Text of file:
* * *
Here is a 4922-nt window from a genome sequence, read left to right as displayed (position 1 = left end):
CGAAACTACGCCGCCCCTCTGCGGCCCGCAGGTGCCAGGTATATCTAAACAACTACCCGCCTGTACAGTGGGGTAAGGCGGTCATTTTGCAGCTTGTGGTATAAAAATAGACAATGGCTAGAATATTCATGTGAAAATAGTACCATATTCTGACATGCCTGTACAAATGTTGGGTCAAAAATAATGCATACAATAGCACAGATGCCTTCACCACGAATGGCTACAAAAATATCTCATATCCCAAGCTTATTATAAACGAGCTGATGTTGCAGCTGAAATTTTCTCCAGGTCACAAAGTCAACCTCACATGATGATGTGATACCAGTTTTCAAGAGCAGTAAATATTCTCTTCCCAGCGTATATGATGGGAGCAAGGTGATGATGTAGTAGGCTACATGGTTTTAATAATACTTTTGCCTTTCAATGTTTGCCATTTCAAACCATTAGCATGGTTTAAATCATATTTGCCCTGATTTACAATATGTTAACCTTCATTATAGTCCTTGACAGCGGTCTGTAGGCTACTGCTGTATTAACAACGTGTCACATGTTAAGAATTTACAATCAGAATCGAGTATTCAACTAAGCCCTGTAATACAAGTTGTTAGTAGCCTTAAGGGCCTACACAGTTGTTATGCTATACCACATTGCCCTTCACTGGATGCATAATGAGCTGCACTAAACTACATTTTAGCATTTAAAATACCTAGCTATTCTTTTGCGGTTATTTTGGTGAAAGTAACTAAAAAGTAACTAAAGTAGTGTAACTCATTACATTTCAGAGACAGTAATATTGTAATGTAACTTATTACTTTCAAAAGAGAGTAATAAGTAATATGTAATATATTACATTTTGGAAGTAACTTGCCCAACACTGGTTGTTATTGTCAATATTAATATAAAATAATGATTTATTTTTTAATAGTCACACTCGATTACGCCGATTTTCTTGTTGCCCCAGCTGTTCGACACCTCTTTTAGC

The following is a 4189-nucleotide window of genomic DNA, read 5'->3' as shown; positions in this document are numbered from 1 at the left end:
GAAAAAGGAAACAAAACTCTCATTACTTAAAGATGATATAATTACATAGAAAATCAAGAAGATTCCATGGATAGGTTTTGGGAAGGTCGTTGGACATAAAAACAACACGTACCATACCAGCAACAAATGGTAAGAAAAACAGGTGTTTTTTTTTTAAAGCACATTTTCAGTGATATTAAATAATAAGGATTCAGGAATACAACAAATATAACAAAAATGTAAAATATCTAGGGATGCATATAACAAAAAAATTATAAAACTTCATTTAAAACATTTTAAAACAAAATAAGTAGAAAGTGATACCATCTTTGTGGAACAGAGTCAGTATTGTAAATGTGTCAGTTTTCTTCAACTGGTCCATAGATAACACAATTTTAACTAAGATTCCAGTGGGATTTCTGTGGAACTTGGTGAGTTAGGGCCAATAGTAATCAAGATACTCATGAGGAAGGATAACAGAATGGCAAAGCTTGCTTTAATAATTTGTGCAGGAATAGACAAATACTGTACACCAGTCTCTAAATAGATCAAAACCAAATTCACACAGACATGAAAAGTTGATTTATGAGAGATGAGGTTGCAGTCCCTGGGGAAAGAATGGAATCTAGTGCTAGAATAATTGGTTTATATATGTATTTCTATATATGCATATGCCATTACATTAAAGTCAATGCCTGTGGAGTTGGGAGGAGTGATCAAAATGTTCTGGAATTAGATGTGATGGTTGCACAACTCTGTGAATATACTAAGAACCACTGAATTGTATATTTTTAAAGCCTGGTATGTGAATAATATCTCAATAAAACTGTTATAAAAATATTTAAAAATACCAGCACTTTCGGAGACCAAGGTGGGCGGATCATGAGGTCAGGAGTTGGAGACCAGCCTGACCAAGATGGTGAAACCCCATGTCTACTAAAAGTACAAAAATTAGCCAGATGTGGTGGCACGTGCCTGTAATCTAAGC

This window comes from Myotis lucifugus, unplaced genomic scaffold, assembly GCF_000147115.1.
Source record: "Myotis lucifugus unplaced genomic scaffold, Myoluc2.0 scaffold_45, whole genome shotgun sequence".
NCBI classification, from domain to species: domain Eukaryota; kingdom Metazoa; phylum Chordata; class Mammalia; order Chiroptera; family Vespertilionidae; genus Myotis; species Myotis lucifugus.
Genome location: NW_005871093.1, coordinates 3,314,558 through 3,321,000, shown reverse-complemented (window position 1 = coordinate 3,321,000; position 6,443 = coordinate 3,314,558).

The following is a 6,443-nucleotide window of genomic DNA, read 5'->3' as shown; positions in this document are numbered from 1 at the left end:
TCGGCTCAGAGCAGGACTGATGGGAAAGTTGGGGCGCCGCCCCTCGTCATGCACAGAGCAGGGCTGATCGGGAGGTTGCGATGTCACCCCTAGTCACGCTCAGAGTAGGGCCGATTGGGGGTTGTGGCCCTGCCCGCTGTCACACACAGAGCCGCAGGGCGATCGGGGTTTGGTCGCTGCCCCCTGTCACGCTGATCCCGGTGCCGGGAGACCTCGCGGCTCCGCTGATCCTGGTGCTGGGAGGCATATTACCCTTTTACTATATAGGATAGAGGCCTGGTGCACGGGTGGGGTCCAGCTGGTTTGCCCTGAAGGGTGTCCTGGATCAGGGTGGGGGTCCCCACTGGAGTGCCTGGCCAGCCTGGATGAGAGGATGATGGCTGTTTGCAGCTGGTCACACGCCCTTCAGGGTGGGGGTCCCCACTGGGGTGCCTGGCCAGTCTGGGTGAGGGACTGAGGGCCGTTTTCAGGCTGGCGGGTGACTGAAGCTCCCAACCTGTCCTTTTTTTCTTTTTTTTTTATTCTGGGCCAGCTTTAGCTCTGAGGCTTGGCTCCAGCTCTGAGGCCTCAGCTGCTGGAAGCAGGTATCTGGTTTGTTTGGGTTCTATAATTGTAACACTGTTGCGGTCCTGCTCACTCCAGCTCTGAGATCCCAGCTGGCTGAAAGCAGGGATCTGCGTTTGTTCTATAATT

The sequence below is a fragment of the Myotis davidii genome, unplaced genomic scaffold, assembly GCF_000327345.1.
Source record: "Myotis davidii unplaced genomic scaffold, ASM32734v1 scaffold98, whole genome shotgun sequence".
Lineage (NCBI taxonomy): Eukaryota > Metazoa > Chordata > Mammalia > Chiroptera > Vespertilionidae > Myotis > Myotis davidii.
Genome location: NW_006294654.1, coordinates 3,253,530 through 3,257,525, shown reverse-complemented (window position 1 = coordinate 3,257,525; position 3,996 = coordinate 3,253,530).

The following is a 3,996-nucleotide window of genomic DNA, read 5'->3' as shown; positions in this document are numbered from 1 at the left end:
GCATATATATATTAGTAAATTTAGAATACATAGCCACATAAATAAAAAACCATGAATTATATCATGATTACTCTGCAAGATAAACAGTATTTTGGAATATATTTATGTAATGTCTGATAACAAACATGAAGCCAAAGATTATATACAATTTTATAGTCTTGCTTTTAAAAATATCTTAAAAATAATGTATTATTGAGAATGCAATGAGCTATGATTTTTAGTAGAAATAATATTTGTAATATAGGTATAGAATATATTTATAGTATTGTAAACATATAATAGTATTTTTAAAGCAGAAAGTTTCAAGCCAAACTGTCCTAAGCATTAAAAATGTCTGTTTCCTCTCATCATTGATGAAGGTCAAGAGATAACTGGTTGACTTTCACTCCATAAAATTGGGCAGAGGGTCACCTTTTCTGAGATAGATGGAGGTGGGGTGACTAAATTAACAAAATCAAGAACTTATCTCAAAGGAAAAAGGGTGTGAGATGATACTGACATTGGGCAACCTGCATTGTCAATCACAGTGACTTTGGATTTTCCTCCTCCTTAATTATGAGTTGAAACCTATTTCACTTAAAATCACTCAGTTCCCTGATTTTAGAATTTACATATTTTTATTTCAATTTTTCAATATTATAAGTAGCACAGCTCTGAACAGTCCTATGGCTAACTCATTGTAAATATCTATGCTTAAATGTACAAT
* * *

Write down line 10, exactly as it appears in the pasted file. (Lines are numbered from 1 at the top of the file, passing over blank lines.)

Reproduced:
TCGGCTCAGAGCAGGACTGATGGGAAAGTTGGGGCGCCGCCCCTCGTCATGCACAGAGCAGGGCTGATCGGGAGGTTGCGATGTCACCCCTAGTCACGCTCAGAGTAGGGCCGATTGGGGGTTGTGGCCCTGCCCGCTGTCACACACAGAGCCGCAGGGCGATCGGGGTTTGGTCGCTGCCCCCTGTCACGCTGATCCCGGTGCCGGGAGACCTCGCGGCTCCGCTGATCCTGGTGCTGGGAGGCATATTACCCTTTTACTATATAGGATAGAGGCCTGGTGCACGGGTGGGGTCCAGCTGGTTTGCCCTGAAGGGTGTCCTGGATCAGGGTGGGGGTCCCCACTGGAGTGCCTGGCCAGCCTGGATGAGAGGATGATGGCTGTTTGCAGCTGGTCACACGCCCTTCAGGGTGGGGGTCCCCACTGGGGTGCCTGGCCAGTCTGGGTGAGGGACTGAGGGCCGTTTTCAGGCTGGCGGGTGACTGAAGCTCCCAACCTGTCCTTTTTTTCTTTTTTTTTTATTCTGGGCCAGCTTTAGCTCTGAGGCTTGGCTCCAGCTCTGAGGCCTCAGCTGCTGGAAGCAGGTATCTGGTTTGTTTGGGTTCTATAATTGTAACACTGTTGCGGTCCTGCTCACTCCAGCTCTGAGATCCCAGCTGGCTGAAAGCAGGGATCTGCGTTTGTTCTATAATT